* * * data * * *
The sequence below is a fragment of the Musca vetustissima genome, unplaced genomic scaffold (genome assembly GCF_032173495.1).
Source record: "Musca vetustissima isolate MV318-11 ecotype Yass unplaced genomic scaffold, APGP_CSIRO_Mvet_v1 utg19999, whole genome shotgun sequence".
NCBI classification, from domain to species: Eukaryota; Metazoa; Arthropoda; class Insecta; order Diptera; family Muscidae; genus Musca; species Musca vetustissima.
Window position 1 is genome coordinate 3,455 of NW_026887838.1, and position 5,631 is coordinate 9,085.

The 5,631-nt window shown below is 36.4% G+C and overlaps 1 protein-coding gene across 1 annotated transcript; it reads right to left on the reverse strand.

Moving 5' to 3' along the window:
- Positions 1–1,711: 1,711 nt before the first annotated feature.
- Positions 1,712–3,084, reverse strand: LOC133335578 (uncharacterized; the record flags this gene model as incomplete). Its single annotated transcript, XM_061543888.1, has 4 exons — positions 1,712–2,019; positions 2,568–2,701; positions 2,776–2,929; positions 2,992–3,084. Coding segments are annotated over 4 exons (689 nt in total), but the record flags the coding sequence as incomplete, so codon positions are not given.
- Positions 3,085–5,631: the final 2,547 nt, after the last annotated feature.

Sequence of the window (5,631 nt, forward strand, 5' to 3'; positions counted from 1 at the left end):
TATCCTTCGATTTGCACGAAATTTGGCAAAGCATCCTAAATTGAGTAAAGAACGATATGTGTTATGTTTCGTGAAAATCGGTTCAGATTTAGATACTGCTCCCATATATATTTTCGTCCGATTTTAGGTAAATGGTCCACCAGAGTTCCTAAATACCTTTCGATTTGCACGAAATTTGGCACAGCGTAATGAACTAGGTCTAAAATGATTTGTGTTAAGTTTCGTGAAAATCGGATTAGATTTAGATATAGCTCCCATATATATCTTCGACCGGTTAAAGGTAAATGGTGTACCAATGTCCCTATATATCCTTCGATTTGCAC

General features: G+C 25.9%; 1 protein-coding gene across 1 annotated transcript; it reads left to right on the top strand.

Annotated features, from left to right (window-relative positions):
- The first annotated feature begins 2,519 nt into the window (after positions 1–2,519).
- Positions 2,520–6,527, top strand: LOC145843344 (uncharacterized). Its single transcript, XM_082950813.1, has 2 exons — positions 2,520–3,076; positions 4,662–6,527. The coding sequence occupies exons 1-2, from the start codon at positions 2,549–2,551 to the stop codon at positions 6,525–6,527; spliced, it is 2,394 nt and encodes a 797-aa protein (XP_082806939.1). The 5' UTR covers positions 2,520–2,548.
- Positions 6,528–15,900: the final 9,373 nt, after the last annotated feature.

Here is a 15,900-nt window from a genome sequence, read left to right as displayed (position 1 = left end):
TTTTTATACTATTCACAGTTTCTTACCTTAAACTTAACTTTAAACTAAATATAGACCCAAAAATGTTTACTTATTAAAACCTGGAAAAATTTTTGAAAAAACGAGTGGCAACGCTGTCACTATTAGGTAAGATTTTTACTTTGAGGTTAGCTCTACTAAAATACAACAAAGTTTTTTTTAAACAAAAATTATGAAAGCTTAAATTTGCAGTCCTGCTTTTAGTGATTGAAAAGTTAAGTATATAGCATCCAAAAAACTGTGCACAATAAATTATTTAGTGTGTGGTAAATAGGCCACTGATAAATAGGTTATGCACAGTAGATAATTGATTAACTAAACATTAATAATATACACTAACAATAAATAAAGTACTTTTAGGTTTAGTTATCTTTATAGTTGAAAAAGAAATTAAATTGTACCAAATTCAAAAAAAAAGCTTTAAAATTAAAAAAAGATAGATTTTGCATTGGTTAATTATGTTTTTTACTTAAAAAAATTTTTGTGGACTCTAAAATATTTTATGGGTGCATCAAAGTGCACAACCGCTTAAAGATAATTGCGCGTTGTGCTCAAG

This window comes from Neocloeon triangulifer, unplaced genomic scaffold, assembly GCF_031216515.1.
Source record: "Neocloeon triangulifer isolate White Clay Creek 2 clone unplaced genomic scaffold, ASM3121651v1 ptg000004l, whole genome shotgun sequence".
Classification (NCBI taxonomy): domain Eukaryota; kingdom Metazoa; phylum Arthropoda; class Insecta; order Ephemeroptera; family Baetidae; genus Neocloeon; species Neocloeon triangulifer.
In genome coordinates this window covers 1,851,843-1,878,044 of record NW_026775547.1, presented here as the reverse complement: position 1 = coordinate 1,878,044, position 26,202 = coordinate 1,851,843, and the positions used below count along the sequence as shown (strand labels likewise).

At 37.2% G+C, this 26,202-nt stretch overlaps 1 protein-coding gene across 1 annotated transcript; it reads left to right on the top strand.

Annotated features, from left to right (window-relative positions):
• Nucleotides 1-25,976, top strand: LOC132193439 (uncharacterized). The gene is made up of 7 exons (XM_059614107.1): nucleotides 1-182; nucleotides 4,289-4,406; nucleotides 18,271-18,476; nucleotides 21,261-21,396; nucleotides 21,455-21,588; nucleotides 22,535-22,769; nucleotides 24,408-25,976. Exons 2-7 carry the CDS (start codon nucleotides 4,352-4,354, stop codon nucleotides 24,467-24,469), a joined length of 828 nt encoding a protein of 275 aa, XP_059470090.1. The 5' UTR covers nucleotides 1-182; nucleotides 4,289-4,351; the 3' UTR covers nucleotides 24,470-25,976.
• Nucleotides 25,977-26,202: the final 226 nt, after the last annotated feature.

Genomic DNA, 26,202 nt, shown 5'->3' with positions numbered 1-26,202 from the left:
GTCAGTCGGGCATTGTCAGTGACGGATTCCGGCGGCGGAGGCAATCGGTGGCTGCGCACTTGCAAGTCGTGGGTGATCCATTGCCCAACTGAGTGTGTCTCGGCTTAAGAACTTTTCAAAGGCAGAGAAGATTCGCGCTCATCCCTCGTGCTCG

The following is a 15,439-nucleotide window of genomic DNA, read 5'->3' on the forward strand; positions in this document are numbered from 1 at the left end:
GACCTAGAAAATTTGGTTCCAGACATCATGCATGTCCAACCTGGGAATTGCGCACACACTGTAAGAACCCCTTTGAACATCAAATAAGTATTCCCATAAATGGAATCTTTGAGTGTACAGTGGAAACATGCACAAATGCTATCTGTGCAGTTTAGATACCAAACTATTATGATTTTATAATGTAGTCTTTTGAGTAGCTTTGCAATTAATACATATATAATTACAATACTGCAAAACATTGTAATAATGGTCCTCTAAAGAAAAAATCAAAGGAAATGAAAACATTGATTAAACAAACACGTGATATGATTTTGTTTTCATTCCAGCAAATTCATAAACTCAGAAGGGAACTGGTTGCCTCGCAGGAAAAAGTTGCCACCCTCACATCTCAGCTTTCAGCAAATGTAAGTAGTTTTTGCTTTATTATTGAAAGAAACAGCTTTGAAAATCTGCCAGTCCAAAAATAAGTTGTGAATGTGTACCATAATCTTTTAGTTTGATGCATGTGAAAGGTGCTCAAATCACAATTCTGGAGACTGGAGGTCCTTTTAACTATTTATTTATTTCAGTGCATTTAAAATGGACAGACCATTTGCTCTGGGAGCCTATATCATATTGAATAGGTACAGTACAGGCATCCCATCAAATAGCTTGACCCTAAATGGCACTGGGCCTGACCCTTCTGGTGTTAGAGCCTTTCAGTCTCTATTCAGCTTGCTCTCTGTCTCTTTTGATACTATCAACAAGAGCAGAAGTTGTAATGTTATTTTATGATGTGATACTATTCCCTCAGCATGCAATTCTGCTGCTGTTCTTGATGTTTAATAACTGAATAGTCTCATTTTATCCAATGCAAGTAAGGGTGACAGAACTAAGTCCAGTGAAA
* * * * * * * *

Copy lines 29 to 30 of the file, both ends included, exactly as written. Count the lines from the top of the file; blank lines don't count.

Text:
The following is a 15,439-nucleotide window of genomic DNA, read 5'->3' on the forward strand; positions in this document are numbered from 1 at the left end:
GACCTAGAAAATTTGGTTCCAGACATCATGCATGTCCAACCTGGGAATTGCGCACACACTGTAAGAACCCCTTTGAACATCAAATAAGTATTCCCATAAATGGAATCTTTGAGTGTACAGTGGAAACATGCACAAATGCTATCTGTGCAGTTTAGATACCAAACTATTATGATTTTATAATGTAGTCTTTTGAGTAGCTTTGCAATTAATACATATATAATTACAATACTGCAAAACATTGTAATAATGGTCCTCTAAAGAAAAAATCAAAGGAAATGAAAACATTGATTAAACAAACACGTGATATGATTTTGTTTTCATTCCAGCAAATTCATAAACTCAGAAGGGAACTGGTTGCCTCGCAGGAAAAAGTTGCCACCCTCACATCTCAGCTTTCAGCAAATGTAAGTAGTTTTTGCTTTATTATTGAAAGAAACAGCTTTGAAAATCTGCCAGTCCAAAAATAAGTTGTGAATGTGTACCATAATCTTTTAGTTTGATGCATGTGAAAGGTGCTCAAATCACAATTCTGGAGACTGGAGGTCCTTTTAACTATTTATTTATTTCAGTGCATTTAAAATGGACAGACCATTTGCTCTGGGAGCCTATATCATATTGAATAGGTACAGTACAGGCATCCCATCAAATAGCTTGACCCTAAATGGCACTGGGCCTGACCCTTCTGGTGTTAGAGCCTTTCAGTCTCTATTCAGCTTGCTCTCTGTCTCTTTTGATACTATCAACAAGAGCAGAAGTTGTAATGTTATTTTATGATGTGATACTATTCCCTCAGCATGCAATTCTGCTGCTGTTCTTGATGTTTAATAACTGAATAGTCTCATTTTATCCAATGCAAGTAAGGGTGACAGAACTAAGTCCAGTGAAA